## Life, the Universe, and Everything

### A Course Blog for GET1029/GEK1067

#### Tag: 1910 (page 1 of 3)

You can find the debriefs for the last rounds of GET1029 Final Exams taught by me. The exam questions themselves are available from Central Library; though I have them in Luminus Files as well.

Do keep in mind that some of the readings and topics have changed over time, and even for the same topics, some of the definitions were different as well. So don’t be surprised if a few things are not what you expected (to give an example–I didn’t emphasize the epistemological nature of the LPOE in the earlier years).

Just as importantly, I set questions of a very different style compared to my colleague, A/P Mike Pelczar, who rotates the module with me–even though a lot of material overlap between us. Just be warned if you look at the exam scripts from outside the above list.

As stated in W11 Slide #36, the Principle of Indifference says:

• When faced with n > 1 possibilities that are mutually exclusive and jointly exhaustive, and you have no evidence about their relative likelihoods, a probability equal to 1/n for each possibility.

I also gave two examples in the lecture:

• Example 1:
• Paul graduated from either JPJC, ACJC, or SAJC (and exactly one of them), but you don’t know which and you don’t know the likelihood of him going to any one of them.
Assign a probability equal to 1/3 to the possibility that he went to SAJC.
• Example 2:
• You have one lucky draw coupon, and you know that one coupon from a pile (numbered 000,000,000 to 999,999,999) will be picked. Each coupon give you one chance of willing. Assign a probability equal to 1/1,000,000,000 to the outcome where your coupon is the winning coupon.

Now, the “probability” we are talking about is not something about the world–about where Paul actually went to school, or which coupon is the actual winning coupon. Rather, we are talking about the level of confidence you should have, if you are being rational, in one of the options being true, given that you don’t know yet.

What is a super computer? (Or making American super computing great again…)

A super computer that mimics the human brain:

Click on image to see Kitty’s reaction upon discovering the Principle of Explosion…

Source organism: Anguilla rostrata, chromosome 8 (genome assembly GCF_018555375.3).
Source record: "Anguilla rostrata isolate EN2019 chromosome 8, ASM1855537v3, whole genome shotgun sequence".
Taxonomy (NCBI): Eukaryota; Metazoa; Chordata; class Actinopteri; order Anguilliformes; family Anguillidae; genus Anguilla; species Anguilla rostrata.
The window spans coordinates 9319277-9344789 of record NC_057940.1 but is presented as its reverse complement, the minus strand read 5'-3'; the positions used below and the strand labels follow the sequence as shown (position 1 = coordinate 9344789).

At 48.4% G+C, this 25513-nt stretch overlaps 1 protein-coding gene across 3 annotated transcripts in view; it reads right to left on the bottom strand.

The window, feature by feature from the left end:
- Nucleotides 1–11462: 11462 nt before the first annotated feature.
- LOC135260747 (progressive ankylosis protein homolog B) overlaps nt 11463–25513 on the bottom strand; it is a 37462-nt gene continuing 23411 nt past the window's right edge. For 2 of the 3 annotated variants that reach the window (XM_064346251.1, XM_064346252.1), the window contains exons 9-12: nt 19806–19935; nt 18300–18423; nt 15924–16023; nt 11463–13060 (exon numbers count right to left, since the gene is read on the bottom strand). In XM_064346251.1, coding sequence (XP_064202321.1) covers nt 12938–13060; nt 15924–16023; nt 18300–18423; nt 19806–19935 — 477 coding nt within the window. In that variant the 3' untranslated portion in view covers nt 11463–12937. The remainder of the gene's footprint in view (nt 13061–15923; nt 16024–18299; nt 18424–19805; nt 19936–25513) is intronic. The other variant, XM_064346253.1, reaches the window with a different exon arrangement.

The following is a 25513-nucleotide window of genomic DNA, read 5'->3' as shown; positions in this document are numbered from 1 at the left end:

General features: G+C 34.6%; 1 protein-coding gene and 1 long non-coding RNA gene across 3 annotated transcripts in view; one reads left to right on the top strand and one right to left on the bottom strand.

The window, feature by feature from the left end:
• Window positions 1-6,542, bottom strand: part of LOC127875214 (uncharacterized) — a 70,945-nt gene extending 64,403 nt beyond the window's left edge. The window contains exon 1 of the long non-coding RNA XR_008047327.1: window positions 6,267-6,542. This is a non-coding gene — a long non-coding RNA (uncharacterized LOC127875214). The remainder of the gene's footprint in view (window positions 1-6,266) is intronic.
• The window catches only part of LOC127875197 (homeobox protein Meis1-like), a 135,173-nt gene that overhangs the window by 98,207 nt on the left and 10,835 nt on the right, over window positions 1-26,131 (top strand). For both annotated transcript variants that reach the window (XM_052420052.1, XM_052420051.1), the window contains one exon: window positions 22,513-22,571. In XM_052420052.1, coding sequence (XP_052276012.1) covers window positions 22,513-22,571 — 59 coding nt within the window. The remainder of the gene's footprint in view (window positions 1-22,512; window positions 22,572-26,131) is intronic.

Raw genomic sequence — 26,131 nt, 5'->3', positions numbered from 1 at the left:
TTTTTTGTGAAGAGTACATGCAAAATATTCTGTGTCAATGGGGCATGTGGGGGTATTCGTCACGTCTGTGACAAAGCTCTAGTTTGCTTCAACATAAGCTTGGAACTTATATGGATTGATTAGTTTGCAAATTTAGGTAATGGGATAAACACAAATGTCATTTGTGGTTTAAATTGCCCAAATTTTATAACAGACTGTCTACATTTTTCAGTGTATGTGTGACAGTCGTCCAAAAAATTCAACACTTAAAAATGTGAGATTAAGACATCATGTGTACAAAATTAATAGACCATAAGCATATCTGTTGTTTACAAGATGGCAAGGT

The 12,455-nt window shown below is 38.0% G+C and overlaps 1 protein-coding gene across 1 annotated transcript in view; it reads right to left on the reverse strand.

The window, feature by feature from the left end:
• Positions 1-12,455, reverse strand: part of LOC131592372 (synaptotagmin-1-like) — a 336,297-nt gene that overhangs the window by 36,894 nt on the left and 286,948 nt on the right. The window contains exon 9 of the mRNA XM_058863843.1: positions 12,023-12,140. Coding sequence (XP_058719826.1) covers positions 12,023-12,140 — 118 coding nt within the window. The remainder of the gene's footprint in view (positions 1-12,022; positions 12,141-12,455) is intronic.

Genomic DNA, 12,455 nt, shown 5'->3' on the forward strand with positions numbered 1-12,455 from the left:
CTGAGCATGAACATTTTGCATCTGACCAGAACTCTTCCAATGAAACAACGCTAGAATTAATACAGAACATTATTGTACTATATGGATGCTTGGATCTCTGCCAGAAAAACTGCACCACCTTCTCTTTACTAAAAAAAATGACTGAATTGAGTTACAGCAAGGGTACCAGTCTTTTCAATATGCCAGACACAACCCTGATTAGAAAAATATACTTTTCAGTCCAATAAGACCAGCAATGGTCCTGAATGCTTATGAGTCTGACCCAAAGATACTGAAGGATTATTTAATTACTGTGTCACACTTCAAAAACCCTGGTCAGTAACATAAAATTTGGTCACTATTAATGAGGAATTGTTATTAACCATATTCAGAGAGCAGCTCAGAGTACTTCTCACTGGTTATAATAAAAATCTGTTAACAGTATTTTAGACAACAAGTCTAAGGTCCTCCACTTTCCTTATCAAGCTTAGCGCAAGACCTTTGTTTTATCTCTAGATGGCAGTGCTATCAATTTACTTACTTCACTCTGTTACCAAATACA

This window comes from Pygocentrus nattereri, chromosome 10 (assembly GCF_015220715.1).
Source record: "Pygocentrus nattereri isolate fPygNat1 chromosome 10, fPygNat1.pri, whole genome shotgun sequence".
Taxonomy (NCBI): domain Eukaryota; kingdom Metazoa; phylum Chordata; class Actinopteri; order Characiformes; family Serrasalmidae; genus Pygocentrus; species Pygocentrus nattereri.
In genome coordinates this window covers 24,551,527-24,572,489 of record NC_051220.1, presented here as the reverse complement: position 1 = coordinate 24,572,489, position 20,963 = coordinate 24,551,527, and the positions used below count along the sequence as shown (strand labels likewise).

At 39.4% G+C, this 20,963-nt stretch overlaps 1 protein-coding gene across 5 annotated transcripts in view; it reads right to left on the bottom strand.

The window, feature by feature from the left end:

I said a bit about how the idea that God–an omnipotent being–can do the logically impossible is probably not a good idea to accept, whether you are an Atheist attempting to push the Logical Problem of Evil (“Why, your God can’t do that? Not all powerful izzit?”), or a Theist trying to defuse the Logical Problem of Evil. This post expands on that idea and introduces you to a point about logic called the Principle of Explosion.

This is an expansion on the last segment of W08 and the stuff from earlier in the lecture that leads up to it. Since it concerns what many philosophers of religion now perceive to be the critical weakness of the LPOE–prompting them to move to an inductive/evidential rather than a strictly logical formulation of the Problem–it bears a bit of re-emphasizing. (Warning: this is a longish post. I originally wrote it to help students from a previous year who said that they found the material hard to follow. This might not apply to you in this semester. But since I wrote it, might as well.)

Click through to see…

More bonus, optional material. The question is this–What happens when you have an “unnecessary” premise in a deductive argument? The answer is–for deductively valid arguments–nothing!

Making explicit things that are already implied by “A Short Lesson on Arguments and Logic”; totally optional. Click through to see…

Some of you have noticed how Norcross’ Puppy Argument, Singer’s Drowning Child Argument, and what I called Huemer’s “Sam” Argument share the same overall argumentative strategy. This a post about that overall strategy.

Theme by Anders NorenUp ↑